The Libyan Coast Guard captured Aliou Candé; Europe made it possible

Among the questions that hung over our investigation of the killing of Aliou Candé, few were as urgent as this: had European authorities assisted in Aliou Candé’s initial capture on the Mediterranean? The Libyan Coast Guard had intercepted the raft Candé was on with more than 100 others. But how did they know to look for it? We were determined to find out.


First, some basics: Europe had funded the Libyan Coast Guard with millions to catch migrants before they make it across the Mediterranean—given them new boats, rebuilt others, provided everything including satellite phones and inflatable rafts. But none of it would be of any good without something else: real-time information on the locations of migrants trying to make it to Europe. Turns out, Europe has been supplying that too. Our questions: had Europe helped the Coast Guard identify Aliou Candé’s raft? It would take some work.

Frontex, the E.U.’s border protection agency, keeps near constant surveillance over the Mediterranean. Europe denies directly giving Libya information on migrant boats, but that’s not true. This data is transferred to Libya in various ways; often, through Italy’s rescue coordination center in Rome, but sometimes directly via WhatsApp.

In our pursuit, we saw documents released following an open-records request by Frag Den Staat showing that Frontex sends the locations of rafts directly to the Libyan Coast Guard. Our own request revealed that, from Feb. 1 to Feb. 5, around the time that Candé was at sea, they exchanged 37 emails.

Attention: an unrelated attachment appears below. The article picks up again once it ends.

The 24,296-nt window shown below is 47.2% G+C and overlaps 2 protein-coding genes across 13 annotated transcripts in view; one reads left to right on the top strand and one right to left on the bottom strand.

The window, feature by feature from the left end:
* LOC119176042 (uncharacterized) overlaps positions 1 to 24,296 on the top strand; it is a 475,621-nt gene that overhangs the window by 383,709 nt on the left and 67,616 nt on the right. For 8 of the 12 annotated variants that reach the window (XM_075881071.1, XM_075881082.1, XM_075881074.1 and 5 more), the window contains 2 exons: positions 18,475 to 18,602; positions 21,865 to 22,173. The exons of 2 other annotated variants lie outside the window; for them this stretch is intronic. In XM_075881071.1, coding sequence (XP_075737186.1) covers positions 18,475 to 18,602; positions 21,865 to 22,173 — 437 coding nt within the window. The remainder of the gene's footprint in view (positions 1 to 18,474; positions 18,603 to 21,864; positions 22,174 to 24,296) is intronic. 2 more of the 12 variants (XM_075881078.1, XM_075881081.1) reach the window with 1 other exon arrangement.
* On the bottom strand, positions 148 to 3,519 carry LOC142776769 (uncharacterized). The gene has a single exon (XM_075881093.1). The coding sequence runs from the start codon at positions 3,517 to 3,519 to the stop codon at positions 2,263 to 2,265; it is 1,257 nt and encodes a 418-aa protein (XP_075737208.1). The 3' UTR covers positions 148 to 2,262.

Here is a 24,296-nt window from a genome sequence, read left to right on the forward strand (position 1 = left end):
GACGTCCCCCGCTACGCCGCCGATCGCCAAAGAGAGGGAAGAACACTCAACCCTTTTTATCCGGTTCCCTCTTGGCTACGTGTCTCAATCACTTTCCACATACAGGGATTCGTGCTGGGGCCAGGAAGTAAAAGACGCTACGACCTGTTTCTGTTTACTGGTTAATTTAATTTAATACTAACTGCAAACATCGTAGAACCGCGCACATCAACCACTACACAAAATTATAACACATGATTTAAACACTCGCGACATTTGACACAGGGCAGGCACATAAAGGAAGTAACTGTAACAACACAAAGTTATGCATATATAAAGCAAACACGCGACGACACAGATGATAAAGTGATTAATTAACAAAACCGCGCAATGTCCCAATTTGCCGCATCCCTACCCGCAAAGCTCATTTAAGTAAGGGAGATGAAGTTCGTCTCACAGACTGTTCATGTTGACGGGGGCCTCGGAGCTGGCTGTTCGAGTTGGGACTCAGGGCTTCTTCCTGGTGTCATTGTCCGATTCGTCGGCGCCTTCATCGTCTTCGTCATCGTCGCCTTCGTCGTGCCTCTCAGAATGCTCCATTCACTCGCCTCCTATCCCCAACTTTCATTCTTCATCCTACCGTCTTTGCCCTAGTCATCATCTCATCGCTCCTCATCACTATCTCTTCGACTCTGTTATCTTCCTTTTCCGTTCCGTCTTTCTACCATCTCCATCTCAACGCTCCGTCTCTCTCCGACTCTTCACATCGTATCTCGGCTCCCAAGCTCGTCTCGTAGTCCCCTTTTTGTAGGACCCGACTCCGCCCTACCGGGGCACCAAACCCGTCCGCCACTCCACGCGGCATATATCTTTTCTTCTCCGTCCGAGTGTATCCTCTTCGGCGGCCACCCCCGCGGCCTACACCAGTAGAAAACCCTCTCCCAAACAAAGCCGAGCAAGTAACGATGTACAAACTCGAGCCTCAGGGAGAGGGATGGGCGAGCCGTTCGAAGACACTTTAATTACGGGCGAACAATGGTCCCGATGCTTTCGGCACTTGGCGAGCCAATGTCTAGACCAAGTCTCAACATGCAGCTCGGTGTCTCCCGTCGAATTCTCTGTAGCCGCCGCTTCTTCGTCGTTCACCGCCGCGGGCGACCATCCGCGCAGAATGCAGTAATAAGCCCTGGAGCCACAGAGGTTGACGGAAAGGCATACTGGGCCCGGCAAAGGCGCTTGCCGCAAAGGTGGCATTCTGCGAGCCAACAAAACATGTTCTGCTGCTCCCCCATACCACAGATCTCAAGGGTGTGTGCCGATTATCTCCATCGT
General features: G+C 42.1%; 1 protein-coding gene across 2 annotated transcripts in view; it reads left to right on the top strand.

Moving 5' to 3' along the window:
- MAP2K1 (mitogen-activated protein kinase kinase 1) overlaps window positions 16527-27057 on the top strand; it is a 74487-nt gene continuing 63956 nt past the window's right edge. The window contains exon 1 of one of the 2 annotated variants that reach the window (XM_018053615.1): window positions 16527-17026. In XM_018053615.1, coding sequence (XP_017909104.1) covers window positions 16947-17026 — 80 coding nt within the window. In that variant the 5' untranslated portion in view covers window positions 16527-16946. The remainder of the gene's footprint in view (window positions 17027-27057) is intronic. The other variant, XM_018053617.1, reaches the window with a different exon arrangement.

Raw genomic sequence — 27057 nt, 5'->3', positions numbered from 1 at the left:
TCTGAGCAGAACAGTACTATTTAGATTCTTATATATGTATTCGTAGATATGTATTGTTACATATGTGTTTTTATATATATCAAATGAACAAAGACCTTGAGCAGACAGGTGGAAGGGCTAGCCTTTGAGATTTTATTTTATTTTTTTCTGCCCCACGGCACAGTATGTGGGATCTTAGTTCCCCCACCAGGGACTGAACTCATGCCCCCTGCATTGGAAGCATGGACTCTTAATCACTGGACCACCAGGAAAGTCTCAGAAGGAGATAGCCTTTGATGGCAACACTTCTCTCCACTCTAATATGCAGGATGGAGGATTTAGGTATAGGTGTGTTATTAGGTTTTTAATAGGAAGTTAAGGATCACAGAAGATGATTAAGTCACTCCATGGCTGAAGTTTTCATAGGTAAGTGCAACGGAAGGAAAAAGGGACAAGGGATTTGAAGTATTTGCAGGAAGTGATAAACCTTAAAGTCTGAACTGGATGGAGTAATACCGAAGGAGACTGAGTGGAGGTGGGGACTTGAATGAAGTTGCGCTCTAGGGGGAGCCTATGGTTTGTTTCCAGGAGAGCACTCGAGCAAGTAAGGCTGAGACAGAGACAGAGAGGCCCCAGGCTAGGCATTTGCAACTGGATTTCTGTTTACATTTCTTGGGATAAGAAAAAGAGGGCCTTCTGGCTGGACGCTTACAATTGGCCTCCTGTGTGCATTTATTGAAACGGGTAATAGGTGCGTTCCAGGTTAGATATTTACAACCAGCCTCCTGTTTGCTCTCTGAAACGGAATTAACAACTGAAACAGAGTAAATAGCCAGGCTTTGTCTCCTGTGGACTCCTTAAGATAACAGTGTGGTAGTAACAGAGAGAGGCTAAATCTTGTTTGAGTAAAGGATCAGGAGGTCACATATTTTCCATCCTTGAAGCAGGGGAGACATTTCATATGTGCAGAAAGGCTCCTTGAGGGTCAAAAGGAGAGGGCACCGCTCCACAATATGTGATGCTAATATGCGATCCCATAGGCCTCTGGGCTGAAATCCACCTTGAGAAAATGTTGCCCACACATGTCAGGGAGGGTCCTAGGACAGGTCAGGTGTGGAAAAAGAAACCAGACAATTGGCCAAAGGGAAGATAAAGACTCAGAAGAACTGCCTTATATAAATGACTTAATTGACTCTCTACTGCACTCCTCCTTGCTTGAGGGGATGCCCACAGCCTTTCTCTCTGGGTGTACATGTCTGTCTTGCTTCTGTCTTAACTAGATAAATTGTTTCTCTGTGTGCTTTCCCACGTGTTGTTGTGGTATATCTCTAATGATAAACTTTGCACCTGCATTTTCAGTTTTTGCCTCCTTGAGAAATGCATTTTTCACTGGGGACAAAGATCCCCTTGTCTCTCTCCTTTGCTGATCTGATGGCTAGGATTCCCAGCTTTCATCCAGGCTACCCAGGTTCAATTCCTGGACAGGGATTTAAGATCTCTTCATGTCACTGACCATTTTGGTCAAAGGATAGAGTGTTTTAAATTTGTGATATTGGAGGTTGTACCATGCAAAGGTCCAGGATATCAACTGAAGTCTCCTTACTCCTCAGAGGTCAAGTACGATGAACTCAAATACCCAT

In the end, we had the chance to interview someone who was on the raft with Aliou Candé. He told us he had witnessed a plane circling above the raft around 5 p.m. local time on February 4. That was a start.

We then provided a number of images of planes to our witness, and from that he identified the Frontex Eagle1, a plane leased from the British firm DEA. From there, using ADS-B Exchange, we were able to track Eagle1’s flight path and show that it had circled an area of the Mediterranean Sea from 4.50 p.m. to 5.05 p.m. on that date. Did that put it close to Aliou Candé?

Next step was making some rough calculations: based on the strength of the raft’s motor and how many people the raft was carrying, it seemed Aliou Candé would have been well within the area patrolled during those hours by the Frontex plane. We were now confident that Frontex had surveilled Aliou Candé’s vessel, which was intercepted by the Libyan Coast Guard three hours later.

Without Frontex, the Coast Guard would be searching with its eyes closed. “They want to separate themselves from the dirtiest aspects of migrant containment,” says Hussein Baoumi, Amnesty International’s Libya researcher. “It doesn’t matter. They are cooperating. They are complicit.”